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Georgian Academy of Sciences head promises membership to PM in prank call

12 June 2023
Roin Metreveli. Photo: National Academy of Science.

The newly appointed president of Georgia’s National Academy of Sciences has promised to grant full membership of the academy, a position known as ‘academician’, to the Prime Minister after being asked to do so by a journalist posing as one of the PM’s team.

On Sunday, TV station Mtavari aired a phone conversation between journalist Beka Korshia and Roin Metreveli, the 83-year-old former Soviet official who was appointed to head the academy on 7 June.

In the call, which took place on Metreveli’s first day in the job, Korshia introduces himself as Aka Mamatsashvili, an adviser of the Prime Minister’s office. He tells Metreveli that the head of the Government Administration, Revaz Javelidze, asked him to call to ask Metreveli to grant Irakli Gharibashvili full membership of the academy.

He says this would be ‘very useful at the conferences he attends’, claiming that the PM was working on a paper about conservatism.

Metreveli is heard immediately confirming that ‘we can do that’.

‘Consider that this will be possible for Mr Irakli, and I want you to know that the Academy fully supports him, we are ready for anything’, Metreveli is heard saying. 

Korshia instructs Metreveli to keep details of the arrangement secret, something Metreveli says would be difficult, while requesting ‘five minutes’ with the PM to explain some details.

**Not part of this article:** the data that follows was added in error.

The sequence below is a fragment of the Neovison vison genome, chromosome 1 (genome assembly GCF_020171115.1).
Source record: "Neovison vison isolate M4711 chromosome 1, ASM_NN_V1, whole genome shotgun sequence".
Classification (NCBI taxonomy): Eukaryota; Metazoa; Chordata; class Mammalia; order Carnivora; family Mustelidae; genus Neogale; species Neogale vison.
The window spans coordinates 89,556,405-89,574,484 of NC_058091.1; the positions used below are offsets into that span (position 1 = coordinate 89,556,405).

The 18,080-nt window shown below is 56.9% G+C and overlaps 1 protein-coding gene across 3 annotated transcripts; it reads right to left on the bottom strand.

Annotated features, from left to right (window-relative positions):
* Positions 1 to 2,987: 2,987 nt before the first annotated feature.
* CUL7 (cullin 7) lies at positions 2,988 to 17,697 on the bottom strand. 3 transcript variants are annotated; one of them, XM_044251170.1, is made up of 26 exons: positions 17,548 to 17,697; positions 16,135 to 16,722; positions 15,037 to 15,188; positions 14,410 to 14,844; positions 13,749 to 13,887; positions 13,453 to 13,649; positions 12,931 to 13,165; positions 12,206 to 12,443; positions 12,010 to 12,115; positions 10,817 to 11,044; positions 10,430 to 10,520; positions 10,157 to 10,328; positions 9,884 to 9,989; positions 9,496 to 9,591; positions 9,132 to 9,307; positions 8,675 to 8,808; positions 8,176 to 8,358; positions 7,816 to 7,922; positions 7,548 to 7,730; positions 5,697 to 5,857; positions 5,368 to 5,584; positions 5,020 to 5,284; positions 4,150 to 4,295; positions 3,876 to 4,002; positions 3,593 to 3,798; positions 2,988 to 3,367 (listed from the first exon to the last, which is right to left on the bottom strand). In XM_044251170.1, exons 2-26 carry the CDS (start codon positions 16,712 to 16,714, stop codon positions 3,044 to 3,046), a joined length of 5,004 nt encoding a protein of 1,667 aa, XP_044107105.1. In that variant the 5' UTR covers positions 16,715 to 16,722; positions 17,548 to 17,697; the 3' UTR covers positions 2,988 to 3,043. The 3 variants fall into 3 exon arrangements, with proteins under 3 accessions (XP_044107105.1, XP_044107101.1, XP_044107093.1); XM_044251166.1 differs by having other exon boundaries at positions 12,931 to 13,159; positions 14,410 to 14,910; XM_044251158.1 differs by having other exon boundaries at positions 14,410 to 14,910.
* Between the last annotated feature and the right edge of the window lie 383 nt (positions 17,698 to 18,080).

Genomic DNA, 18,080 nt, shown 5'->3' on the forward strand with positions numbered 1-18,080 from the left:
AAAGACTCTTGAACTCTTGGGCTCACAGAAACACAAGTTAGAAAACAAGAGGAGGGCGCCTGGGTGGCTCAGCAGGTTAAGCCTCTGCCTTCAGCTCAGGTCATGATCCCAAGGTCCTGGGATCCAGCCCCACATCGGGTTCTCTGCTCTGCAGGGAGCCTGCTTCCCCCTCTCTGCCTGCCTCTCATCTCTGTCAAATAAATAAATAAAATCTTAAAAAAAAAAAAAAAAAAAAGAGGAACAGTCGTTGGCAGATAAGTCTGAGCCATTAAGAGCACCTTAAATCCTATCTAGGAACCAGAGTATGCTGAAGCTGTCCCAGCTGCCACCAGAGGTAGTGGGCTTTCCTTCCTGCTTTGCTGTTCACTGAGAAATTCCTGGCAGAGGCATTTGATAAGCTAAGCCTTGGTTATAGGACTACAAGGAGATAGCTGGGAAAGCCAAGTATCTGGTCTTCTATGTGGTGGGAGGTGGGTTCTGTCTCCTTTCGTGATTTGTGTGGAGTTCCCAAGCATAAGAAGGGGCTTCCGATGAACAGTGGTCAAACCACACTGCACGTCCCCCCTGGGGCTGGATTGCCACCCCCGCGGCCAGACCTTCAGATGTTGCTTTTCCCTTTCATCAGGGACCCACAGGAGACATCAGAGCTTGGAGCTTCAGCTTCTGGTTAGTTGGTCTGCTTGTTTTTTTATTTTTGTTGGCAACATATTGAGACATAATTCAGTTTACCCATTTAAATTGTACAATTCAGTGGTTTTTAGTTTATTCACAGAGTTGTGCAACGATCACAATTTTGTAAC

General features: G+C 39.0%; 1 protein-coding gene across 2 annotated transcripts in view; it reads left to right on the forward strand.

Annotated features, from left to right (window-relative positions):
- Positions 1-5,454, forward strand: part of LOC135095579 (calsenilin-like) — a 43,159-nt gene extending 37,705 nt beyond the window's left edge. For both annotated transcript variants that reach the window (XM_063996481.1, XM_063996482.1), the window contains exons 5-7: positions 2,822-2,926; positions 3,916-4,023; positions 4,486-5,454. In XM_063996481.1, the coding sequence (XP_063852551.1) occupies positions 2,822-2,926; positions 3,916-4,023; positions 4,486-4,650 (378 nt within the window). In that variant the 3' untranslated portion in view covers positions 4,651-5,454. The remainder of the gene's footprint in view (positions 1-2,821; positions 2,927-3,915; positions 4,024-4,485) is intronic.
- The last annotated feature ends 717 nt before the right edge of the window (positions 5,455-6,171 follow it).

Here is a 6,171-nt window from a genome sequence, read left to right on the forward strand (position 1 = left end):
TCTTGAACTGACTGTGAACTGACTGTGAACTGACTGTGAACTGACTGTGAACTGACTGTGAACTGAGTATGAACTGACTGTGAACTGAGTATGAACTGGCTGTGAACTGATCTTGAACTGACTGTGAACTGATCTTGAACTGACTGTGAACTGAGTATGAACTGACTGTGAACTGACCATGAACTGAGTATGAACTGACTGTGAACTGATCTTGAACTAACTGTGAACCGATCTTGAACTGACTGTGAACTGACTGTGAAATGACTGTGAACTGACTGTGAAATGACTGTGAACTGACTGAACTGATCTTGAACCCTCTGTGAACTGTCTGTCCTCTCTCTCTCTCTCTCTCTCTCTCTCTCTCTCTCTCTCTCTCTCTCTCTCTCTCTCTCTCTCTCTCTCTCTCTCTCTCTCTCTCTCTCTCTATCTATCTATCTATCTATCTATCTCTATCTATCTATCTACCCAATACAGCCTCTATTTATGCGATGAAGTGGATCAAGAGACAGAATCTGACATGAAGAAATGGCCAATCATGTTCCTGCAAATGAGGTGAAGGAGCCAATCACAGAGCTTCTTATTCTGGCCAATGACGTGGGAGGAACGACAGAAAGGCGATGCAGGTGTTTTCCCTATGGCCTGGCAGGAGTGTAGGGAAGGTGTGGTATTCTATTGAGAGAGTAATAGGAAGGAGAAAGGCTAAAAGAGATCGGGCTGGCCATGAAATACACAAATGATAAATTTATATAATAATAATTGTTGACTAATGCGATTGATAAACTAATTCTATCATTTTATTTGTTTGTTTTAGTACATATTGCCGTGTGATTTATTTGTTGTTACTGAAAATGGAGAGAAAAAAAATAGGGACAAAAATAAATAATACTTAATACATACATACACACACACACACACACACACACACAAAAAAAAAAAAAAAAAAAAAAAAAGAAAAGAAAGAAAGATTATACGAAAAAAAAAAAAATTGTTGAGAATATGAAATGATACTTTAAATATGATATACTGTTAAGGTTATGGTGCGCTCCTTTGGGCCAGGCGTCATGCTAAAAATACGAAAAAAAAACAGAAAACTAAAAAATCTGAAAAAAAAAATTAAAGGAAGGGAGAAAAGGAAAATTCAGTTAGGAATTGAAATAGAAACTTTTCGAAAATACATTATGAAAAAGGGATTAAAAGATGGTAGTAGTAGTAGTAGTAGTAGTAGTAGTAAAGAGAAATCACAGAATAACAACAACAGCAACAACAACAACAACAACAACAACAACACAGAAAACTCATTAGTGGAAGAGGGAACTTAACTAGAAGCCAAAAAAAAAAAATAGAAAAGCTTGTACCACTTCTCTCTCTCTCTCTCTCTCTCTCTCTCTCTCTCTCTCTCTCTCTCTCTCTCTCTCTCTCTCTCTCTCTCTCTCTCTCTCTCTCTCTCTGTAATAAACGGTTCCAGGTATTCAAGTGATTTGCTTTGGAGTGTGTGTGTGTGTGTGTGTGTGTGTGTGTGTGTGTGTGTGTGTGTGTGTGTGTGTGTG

According to Georgian legislation, full membership of the National Academy of Sciences — the position of academician — can be granted to a Georgian scientist who ‘has contributed to the development of science at an international level and who has a high reputation in the sciences’.

According to his official biography, the PM’s highest academic achievement is a Master’s Degree in International Relations from Tbilisi State University.

Metreveli has not yet commented on the story, however, Korshia has claimed that his grandchildren had ‘called everyone’ in an attempt to prevent the story from airing.

‘I will add here that you cannot scare me with threats’, Korshia wrote in a post on Facebook.

Despite mounting pressure on Metreveli over the scandal, Georgia’s Public Defender, Levan Ioselian, lept to his defence on Monday, attacking the journalist responsible for the story while dismissing any potential wrongdoing on Metreveli’s part.

‘Treating an 83-year-old like this is not the proudest thing you can do, everything else is secondary’, he wrote.

Roin Metreveli was appointed to head the Academy of Sciences on 7 June after serving as vice president of the institution since 2013.

During the Soviet era, Metreveli held several academic posts and senior positions within the Georgian communist apparatus. He was a member of the Supreme Council of the first convocation of the Republic of Georgia. 

In the opening to his story, Mtavari’s Beka Korshia described Metreveli as ‘the most successful briber of the Soviet era’.

‘You wouldn’t be able to enrol in university if you didn’t [give Metreveli money]. Such a man was appointed as the president of the National Academy of Sciences’, Korshia said.

Metreveli also held the position of rector of Tbilisi State University from 1991–2004. According to a 2012 report published by the World Bank, he was forced to step down due to widespread corruption within higher education.

Read in Armenian on CivilNet
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